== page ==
FIG. 9 shows an exploded view of a baffle arrangement 100 and a printed circuit board (PCB) 102 that may receive the baffle arrangement. The baffle arrangement defines three windows 104 and includes a location feature 110 which may define an aperture 111 or some other feature that can engage a corresponding feature 112 on the PCB. The location feature 110 may also be so sized and shaped as to engage a mating feature on a test strip (not shown) when the test strip is introduced to the baffle arrangement. The strip may thus be locked into position during an assay measurement. The baffle arrangement also includes parallel raised side walls 114 that may guide the test strip into the correct location and ensure that it both engages with the location feature and is correctly linearly aligned with the windows 104 and not skewed. The PCB includes, among other item not shown, light sources such as light emitting diodes (LED's) 106 and light detectors such as photodiodes (PD's) 108. The LED's and PD's may be mounted in the same plane and positioned under the respective windows 104 such that light emitted from one or more LED's is able to pass through the window spaces onto the test-strip and be reflected back down onto one or more of the PD's.

FIG. 10 shows a top plan view of an exemplary embodiment of a baffle arrangement 110 in which the light source centers 106 a are aligned under their respective windows 104.

FIG. 11 provides an underside view of baffle arrangement 100. The arrangement may include a number of mounting pins 118 to provide contact points with the PCB (not shown). Defining windows 104 are baffles 116 and side barriers 117 that have angled walls to screen light as described above.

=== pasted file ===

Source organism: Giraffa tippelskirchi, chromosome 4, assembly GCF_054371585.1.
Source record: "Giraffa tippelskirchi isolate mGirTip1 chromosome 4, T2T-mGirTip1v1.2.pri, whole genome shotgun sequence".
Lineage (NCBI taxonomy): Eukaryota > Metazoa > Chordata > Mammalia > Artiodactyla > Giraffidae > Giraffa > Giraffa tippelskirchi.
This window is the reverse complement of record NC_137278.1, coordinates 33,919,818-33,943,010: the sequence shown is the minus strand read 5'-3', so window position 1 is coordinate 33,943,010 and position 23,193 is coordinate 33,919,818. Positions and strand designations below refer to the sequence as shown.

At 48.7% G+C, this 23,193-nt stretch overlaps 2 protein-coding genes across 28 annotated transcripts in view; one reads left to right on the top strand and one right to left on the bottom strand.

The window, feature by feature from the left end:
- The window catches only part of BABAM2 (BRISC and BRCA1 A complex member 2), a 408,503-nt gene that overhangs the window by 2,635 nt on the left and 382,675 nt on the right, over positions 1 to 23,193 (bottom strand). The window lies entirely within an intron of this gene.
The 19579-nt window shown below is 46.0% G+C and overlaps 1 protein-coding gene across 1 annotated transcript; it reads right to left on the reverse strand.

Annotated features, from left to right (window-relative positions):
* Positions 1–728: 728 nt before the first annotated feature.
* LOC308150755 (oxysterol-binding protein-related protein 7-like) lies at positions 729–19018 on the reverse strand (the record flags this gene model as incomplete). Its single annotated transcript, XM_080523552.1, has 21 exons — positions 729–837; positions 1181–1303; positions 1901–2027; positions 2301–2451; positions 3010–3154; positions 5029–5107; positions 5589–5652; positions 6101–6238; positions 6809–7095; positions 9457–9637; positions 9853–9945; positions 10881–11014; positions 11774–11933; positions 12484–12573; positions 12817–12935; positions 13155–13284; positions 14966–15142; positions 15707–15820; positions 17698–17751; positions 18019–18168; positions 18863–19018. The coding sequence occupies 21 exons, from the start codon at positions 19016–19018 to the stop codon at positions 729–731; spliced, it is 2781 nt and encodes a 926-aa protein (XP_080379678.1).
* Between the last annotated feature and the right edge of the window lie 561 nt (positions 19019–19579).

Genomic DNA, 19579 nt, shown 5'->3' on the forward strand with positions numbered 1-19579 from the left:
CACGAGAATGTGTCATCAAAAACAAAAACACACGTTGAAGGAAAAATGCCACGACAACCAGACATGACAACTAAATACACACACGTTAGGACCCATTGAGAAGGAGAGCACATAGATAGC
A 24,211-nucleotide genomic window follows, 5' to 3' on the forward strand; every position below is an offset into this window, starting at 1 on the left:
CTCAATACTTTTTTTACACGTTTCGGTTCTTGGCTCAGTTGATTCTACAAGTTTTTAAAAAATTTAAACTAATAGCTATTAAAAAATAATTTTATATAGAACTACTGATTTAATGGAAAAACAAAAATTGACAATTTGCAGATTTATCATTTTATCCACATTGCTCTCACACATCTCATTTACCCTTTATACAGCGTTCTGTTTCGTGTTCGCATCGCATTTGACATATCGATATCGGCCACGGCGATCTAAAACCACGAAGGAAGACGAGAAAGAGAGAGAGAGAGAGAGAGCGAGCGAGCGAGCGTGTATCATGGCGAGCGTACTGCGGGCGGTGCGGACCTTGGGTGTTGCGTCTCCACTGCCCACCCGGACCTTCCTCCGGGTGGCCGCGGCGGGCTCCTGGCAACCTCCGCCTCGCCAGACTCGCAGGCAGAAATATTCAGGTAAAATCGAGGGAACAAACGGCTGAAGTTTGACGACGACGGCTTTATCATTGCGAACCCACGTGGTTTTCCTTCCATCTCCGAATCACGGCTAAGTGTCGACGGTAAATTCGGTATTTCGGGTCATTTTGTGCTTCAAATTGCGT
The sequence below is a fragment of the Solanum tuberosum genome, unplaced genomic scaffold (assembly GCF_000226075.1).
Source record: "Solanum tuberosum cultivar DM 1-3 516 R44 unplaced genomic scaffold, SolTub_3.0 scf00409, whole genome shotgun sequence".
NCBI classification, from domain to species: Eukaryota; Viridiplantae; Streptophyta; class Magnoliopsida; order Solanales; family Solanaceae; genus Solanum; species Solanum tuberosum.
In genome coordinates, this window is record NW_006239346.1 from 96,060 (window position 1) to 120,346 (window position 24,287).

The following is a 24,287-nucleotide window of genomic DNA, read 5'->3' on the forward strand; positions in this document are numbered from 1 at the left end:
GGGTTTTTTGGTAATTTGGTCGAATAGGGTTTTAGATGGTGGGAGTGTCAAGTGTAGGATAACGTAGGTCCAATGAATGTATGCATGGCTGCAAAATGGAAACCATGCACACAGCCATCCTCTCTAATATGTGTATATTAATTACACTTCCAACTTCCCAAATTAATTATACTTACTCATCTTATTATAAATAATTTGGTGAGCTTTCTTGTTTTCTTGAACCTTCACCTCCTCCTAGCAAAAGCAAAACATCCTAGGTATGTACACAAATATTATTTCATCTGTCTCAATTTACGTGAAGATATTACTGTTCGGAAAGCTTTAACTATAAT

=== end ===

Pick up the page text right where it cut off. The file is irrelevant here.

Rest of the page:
FIG. 12 shows a bottom plan view of the baffle arrangement 100. The light source centers 106 a are aligned under windows 104, and light detector centers 108 a are offset to provide the appropriate incident angle, as described above.

FIG. 13 depicts a longitudinal cross-section (taken at line 10-10 in FIG. 7) of baffle arrangement 100 seated on PCB 102 and a test strip 120 raised from its normal position in the baffle arrangement. The light sources 106 are positioned in their respective windows 104.

FIG. 14 is a transverse cross section (taken at line 11-11 in FIG. 13) showing the test strip 120 in position relative to the baffle arrangement 100. The strip includes a porous carrier membrane 122 in which the assay reaction is conducted. Light emanative from a light source 106 impinges on the membrane. Light emanating from the membrane is detected by the light detector 108. A divider 124 prevents light from source 106 from shining directly on detector 108.

Example 12

An assay result reader according to the present disclosure may also include a system for declaring the result of an assay before completion of the assay, if a analyte measurement signal is above an upper threshold or below a lower threshold. Such systems are described in U.S. patent application Ser. No. 10/741,416, filed Dec. 19, 2003.

Example 13

An assay result reader according to the present disclosure may also include a system for detecting flow rate of a fluid sample, such as one described in U.S. patent application Ser. No. 10/742,459, filed Dec. 19, 2003.